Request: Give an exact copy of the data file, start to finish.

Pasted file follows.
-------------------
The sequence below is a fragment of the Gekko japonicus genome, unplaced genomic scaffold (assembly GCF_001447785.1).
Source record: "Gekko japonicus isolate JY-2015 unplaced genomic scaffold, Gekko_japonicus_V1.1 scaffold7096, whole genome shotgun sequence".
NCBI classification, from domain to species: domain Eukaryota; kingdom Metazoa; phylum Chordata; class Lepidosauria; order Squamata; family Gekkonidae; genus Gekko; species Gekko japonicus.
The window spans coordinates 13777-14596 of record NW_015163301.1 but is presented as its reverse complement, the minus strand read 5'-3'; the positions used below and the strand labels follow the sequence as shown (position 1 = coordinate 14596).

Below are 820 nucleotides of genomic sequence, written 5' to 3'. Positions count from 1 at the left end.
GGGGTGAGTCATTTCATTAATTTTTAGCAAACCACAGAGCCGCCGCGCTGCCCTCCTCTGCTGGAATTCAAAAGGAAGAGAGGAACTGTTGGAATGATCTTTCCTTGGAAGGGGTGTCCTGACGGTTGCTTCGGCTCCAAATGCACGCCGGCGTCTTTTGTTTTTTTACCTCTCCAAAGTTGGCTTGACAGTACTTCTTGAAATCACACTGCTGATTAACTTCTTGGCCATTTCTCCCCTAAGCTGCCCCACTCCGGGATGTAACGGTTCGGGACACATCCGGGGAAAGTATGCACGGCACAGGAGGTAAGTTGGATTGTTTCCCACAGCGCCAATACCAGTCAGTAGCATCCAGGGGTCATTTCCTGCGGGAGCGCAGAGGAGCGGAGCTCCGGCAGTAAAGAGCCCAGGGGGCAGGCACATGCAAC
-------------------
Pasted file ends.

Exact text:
The sequence below is a fragment of the Gekko japonicus genome, unplaced genomic scaffold (assembly GCF_001447785.1).
Source record: "Gekko japonicus isolate JY-2015 unplaced genomic scaffold, Gekko_japonicus_V1.1 scaffold7096, whole genome shotgun sequence".
NCBI classification, from domain to species: domain Eukaryota; kingdom Metazoa; phylum Chordata; class Lepidosauria; order Squamata; family Gekkonidae; genus Gekko; species Gekko japonicus.
The window spans coordinates 13777-14596 of record NW_015163301.1 but is presented as its reverse complement, the minus strand read 5'-3'; the positions used below and the strand labels follow the sequence as shown (position 1 = coordinate 14596).

Below are 820 nucleotides of genomic sequence, written 5' to 3'. Positions count from 1 at the left end.
GGGGTGAGTCATTTCATTAATTTTTAGCAAACCACAGAGCCGCCGCGCTGCCCTCCTCTGCTGGAATTCAAAAGGAAGAGAGGAACTGTTGGAATGATCTTTCCTTGGAAGGGGTGTCCTGACGGTTGCTTCGGCTCCAAATGCACGCCGGCGTCTTTTGTTTTTTTACCTCTCCAAAGTTGGCTTGACAGTACTTCTTGAAATCACACTGCTGATTAACTTCTTGGCCATTTCTCCCCTAAGCTGCCCCACTCCGGGATGTAACGGTTCGGGACACATCCGGGGAAAGTATGCACGGCACAGGAGGTAAGTTGGATTGTTTCCCACAGCGCCAATACCAGTCAGTAGCATCCAGGGGTCATTTCCTGCGGGAGCGCAGAGGAGCGGAGCTCCGGCAGTAAAGAGCCCAGGGGGCAGGCACATGCAAC